Disclosures: The authors report no relevant financial disclosures.
October 25, 2021
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Moms who breastfeed babies with food allergies may be more anxious, depressed

Disclosures: The authors report no relevant financial disclosures.
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Women who altered their diets to breastfeed children with food allergies had more psychosocial symptoms affecting bonding with their babies than breastfeeding mothers who did not need to alter their diets, according to a study.

Ozlem Yimaz, MD, associate professor of pediatrics at Koç University in Istanbul, and colleagues recruited 153 mother-infant dyads between January 2016 and August 2017, including 64 healthy controls and 89 with food allergies (FA), which included 75 infants with non-IgE-mediated FA (84.2%), 10 with IgE-mediated FA (11.2%), and four with IgE- and non-IgE-mediated FA (4.5%). Mean age of the mothers was 31.1 years ± 4.7 years and mean age of the infants was 6.3 months ± 3.6 months.

Breastfeeding mothers of children with food allergy had significantly more anxiety, anger and depression.
Data were derived from Yilmaz O, et al. Pediatr Allergy Immunol. 2021;doi:10.1111/pai.13670.

During routine outpatient clinic visits, participants completed standardized questionnaires about their sociodemographics and their allergic, psychiatric and physical disease histories. The researchers reported no difference in psychiatric history between the FA and control groups.

The mothers also reported on their dietary histories including foods they had eliminated from their diets and on their sources for dietary recommendations.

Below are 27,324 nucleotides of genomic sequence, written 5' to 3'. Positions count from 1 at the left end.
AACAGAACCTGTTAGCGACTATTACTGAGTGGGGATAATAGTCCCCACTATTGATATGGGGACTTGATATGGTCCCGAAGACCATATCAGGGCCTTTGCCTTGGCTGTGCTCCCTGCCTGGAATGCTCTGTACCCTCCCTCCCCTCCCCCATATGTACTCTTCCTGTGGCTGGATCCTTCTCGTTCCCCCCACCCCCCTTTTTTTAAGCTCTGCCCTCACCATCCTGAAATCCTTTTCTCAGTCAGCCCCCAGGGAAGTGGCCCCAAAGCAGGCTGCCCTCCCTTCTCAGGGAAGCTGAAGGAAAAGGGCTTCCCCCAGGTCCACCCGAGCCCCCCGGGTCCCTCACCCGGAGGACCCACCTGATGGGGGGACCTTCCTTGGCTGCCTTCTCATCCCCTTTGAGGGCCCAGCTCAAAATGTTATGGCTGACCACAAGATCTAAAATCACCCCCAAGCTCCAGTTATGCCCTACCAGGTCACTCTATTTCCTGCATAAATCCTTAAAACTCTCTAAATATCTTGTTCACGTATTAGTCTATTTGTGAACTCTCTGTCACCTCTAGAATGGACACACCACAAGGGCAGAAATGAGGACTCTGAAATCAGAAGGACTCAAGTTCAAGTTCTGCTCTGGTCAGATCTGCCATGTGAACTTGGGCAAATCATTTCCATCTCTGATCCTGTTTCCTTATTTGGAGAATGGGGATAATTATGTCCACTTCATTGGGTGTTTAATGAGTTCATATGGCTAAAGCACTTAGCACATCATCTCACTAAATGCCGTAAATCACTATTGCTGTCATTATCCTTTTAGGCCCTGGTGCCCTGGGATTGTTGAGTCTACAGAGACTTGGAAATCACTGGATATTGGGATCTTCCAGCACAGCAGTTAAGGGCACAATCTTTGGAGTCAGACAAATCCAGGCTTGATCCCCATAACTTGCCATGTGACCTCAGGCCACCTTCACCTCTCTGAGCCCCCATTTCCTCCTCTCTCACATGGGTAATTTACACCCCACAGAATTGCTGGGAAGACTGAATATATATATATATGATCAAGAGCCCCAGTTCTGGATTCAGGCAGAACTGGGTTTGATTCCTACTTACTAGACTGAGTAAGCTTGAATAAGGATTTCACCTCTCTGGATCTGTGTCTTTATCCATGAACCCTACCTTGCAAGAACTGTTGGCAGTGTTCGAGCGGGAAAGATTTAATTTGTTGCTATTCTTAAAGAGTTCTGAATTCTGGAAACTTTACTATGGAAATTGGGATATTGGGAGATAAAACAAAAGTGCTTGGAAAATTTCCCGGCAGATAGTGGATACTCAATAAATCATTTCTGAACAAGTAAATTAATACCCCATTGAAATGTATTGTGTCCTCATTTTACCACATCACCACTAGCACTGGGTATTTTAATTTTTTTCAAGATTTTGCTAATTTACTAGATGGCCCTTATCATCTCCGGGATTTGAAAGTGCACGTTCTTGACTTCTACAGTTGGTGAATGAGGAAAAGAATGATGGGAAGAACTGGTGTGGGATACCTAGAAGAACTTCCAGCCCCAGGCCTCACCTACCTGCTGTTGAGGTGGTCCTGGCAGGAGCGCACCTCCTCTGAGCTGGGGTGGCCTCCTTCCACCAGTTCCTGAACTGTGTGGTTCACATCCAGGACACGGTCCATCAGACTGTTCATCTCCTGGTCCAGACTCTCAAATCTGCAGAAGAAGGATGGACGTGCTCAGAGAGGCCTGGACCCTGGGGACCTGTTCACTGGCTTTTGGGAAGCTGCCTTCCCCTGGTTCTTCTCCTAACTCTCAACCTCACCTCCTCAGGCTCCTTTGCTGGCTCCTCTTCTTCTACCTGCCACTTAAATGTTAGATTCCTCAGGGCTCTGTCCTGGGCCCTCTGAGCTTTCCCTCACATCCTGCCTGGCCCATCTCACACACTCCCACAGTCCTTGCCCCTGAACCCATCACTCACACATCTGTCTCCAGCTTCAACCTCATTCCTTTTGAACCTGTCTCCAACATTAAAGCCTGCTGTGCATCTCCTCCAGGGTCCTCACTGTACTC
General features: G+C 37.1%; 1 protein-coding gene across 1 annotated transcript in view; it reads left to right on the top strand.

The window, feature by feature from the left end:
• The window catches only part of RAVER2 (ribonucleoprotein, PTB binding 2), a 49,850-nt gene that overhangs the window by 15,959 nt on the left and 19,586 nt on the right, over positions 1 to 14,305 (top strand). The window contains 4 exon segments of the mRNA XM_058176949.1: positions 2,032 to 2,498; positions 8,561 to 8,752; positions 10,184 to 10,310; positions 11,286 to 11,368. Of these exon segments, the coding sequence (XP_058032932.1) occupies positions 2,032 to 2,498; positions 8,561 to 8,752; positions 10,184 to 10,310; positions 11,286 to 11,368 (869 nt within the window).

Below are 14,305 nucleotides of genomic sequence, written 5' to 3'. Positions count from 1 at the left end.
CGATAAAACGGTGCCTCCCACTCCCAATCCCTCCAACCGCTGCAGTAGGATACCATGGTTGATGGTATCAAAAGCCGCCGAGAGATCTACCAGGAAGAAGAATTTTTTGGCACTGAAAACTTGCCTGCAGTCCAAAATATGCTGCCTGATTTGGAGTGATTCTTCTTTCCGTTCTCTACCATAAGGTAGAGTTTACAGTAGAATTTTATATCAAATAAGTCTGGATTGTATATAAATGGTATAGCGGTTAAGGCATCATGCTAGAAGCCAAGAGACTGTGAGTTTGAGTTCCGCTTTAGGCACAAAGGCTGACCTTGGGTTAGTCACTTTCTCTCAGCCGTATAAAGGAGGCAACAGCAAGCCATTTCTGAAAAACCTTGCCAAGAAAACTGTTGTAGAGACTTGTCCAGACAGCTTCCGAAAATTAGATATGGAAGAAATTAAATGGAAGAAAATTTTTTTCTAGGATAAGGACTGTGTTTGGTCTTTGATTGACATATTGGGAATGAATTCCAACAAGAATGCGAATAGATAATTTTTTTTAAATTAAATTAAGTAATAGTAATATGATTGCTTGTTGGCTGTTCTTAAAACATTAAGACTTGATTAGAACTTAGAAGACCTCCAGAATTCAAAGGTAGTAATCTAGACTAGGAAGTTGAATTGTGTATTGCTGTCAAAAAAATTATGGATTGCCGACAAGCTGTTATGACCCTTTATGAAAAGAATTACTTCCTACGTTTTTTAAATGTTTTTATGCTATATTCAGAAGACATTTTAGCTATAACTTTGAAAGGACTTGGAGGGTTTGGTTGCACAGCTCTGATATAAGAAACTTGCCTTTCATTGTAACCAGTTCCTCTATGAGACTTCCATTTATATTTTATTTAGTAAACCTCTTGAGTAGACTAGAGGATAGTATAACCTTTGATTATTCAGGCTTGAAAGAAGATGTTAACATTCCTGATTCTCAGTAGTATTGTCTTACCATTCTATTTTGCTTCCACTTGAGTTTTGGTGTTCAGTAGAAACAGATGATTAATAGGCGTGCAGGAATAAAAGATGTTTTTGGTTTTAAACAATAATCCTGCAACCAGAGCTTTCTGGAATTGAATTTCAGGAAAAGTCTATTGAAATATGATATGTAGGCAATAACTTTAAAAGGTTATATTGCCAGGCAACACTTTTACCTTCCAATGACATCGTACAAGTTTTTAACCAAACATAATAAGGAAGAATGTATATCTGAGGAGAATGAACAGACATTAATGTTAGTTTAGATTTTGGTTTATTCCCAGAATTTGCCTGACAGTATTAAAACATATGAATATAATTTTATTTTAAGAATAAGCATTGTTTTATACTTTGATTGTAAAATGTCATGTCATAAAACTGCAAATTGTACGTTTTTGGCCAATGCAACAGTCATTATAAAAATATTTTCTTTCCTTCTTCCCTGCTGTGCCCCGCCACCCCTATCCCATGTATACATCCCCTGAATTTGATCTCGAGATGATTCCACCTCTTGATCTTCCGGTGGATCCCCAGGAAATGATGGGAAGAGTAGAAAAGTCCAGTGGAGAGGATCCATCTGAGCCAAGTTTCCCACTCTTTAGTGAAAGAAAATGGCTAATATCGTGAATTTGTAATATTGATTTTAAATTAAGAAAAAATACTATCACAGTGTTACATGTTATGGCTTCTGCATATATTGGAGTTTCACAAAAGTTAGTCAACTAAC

The elimination diets among the dyads with FA had a mean duration of 103 ± 81 days, and the diets were most commonly started upon doctor recommendation. Advice from the internet and written sources were the second and third most common reasons for food elimination.

The most common foods eliminated from these diets included eggs, milk, red meat and tree nuts, which also were their main sources of protein and calcium. Also, 41% of the mothers in the FA group eliminated more than 20 nutrients from their diets.

According to the results, published in Pediatric Allergy and Immunology, 69% of the mothers in the FA group said the foods they eliminated were very important to them and that avoiding many of these foods very seriously affected their lives. Plus, 77% of them said they lost weight.

Based on the Symptom Checklist 90 scale, the women in the FA group had higher scores in anxiety (P = .008), anger (P = .042), depression (P < .001), interpersonal sensitivity (P = .001), obsession (P = .008), somatization (P = .002) and general symptom index (P = .001) than mothers from the healthy control group.

Additionally, the FA group had higher scores in the Beck Depression Inventory (P .001), Beck Anxiety Inventory (P = .008) and Brockington Postpartum Bonding Questionnaire, including in attachment (P = .001), anger (P = .019) and total scores (P = .036).

Specifically, the mothers of infants with non-IgE-mediated cases of FA had higher scores in each of these parameters than mothers of infants with IgE-mediated FA.

The researchers concluded that food allergies among infants are negatively linked to psychosocial states among breastfeeding mothers. They also noted that an FA diagnosis, daily management of allergen avoidance, anxiety and fear of unpredictable allergic reactions all present a great psychological burden for these families.

In addition to the other symptoms studied, the researchers cited the mothers’ phobias, feelings of inadequacy and expectations of rejection and criticism, adding that these mothers may have become overprotective to cope with their babies’ FA symptoms.

“It is highly likely that breastfeeding mothers may feel guilty themselves due to food allergens passing via their breast milk,” the researchers wrote. “When the possibility of harming their infants come together with the great responsibility of feeding, mothers may experience stress and feel helpless. They may be afraid of harming their infants and begin extensive elimination diets with great desperation.”

The researchers suggested that mothers could be reassessed if these FA go into remission, which would help answer whether these psychosocial problems are pertinent to the mothers themselves or related to the burdensome aspects of FA.

Further, the researchers wrote that mothers who avoid major foods to take care of their infants with FA should get psychologic and social support.